A thoughtful post dismantling each of Derantor's points. Haha: to prepare for writing, I just scrolled through the Q manga topic and realized that these arguments were all litigated to death over there already. In that topic there are plausible Q manga readings that address who exactly brought Asuka's old plugsuit to the launchpad and why she wore it, address why Mari wore her school uniform and then changed back into her plugsuit for Operation US, and so on. (The only thing I don't find in that topic is your saltwater issue; in response I say there's no evidence that the Mighty King and Mighty Queen were at sea for a decade.) Suffice it to say: I think it's deeply uncharitable to simply dismiss the Q manga as non-canon and out-of-continuity, and its characters as idiots!

This was a little hurdle I had to hop over before getting on with my main thoughts, which I'll attempt later this week.

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Re: Comprehensive and in-depth analysis of Asuka and Shinji relationship in 3.0+1.0 and implications for the ending

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Postby nerv bae » Fri Dec 17, 2021 7:29 pm

(We had an aside this week in the Q manga topic linked above; now I'm back in this topic.)

Some responses on Derantor's interpretation of visual evidence:

View Original PostDerantor wrote:Shinji can not have his all-encompassing, uncontradicted goodbye scene if one of the characters refuses to let go of Eva. It would not really be the closure he wants if Asuka speaks up: "What are you, stupid? I already found my place! Eva is the only place I belong! Sure, KenKen is a nice guy, but haven't you seen how I smiled when he told me that Wunder is coming, which means I get to pilot again? Haven't you seen how I stared longingly into the sky, hoping for Wunder's return? Haven't you seen how happy I was when I was in that one place where I belonged? Why do I have to give that up? I don't care if you want to quit piloting, you can do that all you want! Say goodbye to Eva, but leave me alone!"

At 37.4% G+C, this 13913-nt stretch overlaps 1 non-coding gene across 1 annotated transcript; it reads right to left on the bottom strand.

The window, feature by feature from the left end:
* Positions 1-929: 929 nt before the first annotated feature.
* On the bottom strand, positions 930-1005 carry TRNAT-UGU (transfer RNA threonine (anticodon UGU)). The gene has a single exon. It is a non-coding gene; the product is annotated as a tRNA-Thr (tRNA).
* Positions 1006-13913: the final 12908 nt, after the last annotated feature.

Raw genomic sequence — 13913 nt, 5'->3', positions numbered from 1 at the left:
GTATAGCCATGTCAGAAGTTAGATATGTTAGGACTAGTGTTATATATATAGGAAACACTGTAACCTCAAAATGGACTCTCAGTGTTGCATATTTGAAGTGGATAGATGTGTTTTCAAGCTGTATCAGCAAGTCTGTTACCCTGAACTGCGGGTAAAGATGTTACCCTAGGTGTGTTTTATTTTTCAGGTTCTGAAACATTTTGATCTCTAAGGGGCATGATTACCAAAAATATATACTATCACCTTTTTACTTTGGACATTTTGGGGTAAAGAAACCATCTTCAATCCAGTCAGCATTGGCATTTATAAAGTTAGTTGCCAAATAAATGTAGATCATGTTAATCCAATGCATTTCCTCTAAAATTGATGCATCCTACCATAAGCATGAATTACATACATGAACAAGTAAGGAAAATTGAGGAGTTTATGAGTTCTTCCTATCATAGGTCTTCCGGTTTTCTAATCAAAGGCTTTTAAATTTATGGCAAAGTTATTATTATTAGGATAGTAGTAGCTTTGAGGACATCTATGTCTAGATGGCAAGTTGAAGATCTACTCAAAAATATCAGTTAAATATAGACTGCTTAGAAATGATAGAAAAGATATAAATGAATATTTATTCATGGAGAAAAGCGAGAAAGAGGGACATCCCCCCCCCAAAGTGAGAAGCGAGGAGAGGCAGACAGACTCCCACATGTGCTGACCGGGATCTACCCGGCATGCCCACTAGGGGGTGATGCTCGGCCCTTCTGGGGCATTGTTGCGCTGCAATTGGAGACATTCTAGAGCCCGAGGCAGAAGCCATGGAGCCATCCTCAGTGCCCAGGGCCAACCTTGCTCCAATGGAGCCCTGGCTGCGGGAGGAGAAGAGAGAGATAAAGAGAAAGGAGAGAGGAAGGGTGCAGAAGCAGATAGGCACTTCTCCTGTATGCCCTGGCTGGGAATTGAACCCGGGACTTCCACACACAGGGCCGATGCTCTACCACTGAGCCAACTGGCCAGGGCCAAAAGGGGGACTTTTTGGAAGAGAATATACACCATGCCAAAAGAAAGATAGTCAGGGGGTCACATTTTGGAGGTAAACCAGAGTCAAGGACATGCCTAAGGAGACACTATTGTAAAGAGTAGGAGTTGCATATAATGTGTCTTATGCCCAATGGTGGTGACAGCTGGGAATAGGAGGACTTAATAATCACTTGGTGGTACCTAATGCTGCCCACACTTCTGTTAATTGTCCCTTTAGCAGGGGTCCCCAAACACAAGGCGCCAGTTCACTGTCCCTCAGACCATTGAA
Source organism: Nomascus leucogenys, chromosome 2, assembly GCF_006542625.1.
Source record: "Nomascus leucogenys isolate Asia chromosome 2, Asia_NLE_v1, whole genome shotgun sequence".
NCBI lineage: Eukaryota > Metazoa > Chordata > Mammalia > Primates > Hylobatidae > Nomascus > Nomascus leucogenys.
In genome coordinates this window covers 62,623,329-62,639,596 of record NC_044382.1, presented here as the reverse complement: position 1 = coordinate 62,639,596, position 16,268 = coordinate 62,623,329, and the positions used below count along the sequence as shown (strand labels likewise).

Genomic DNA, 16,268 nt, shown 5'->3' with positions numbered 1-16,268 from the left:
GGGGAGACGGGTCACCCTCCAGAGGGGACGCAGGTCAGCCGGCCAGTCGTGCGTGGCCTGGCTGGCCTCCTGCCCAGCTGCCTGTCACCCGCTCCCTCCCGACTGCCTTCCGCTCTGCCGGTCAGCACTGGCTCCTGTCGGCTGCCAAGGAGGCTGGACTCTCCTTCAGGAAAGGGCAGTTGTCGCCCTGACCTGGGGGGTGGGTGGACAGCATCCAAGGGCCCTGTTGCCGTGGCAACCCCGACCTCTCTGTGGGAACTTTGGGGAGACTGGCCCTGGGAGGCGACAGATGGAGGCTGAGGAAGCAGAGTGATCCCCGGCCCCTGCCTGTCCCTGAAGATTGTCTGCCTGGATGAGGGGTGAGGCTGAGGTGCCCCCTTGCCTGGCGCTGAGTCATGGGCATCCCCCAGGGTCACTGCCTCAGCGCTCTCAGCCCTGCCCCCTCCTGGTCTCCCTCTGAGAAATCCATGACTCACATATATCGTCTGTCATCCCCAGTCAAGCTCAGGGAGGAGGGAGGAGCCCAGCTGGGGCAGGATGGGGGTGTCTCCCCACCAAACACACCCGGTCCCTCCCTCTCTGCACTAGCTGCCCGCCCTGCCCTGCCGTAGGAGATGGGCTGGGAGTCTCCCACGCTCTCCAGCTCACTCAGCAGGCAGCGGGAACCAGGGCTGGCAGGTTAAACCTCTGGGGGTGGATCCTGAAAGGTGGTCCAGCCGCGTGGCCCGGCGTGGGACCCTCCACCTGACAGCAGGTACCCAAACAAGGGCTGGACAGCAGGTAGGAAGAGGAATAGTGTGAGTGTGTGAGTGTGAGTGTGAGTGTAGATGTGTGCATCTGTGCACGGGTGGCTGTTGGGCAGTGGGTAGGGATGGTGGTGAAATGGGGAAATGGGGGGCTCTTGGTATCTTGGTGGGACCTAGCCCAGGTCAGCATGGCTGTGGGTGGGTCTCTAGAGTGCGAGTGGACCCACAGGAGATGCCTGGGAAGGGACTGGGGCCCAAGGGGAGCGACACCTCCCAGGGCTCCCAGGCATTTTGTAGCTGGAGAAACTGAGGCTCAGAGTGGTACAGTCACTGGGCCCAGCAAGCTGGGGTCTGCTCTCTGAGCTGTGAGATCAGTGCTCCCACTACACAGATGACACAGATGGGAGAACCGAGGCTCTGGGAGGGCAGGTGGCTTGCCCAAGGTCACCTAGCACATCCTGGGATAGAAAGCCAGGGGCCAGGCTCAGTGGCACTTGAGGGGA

View Original PostDerantor wrote:And even if she is: why put on an act when nobody is watching, for example during the Wunder launch? Why is she shown smiling when Kensuke and her talk about the Wunder picking her up, instead of being unhappy about being forced to do something she hates once more? Why is she shown staring longingly into the sky, waiting for Wunder, when piloting and Eva and not being able to lead a normal life is the source of her unhappiness, ... [I continue this quote a few sections below]

I don't accept that Asuka is staring longingly at the sky waiting for Wunder in this frame, which I think must be the one referenced:

SPOILER: Show
Image

The village has a handful of watchtowers, including this one with dishes over Kenken's home. In my understanding watchtowers are places to look out for threats, and showing Asuka on a watchtower is more consistent with her self-ascribed role of village protector than it is with watching hopefully for Wunder (which radios ahead anyway, so its appearance shouldn't come as a surprise to be watched out for). And if the Wunder is such a joy to Asuka, why show her frowning upon its actual arrival?

SPOILER: Show
Image

Kenken pans his video camera from the Wunder in the sky, to the civilians disembarking on the ground, to Asuka taking in the whole scene while looking utterly sullen. An instant later she will realize she is being filmed and get irritated, but in this frame we have an honest visual depiction of how she feels upon Wunder's arrival. This is not consistent with a yearning to get back aboard and into the pilot's seat.

Earlier, we do see Asuka's smile after Kenken reports that Wunder has radioed ahead its arrival:

SPOILER: Show
Image

But, significantly, we don't see this smile right after that precise line of dialog. We see it a few lines later:

View Original PostShin wrote:Kensuke: Sounds like the Wunder will swing by for a pickup tomorrow.
Kensuke: We've discussed the return route.
Kensuke: I agreed to document the village for Misato-san.
Kensuke: There are photos of the crew's families, too.
Kensuke: Also, here's a letter from Toji for his sister.
Kensuke: "Hope things go well", or along those lines.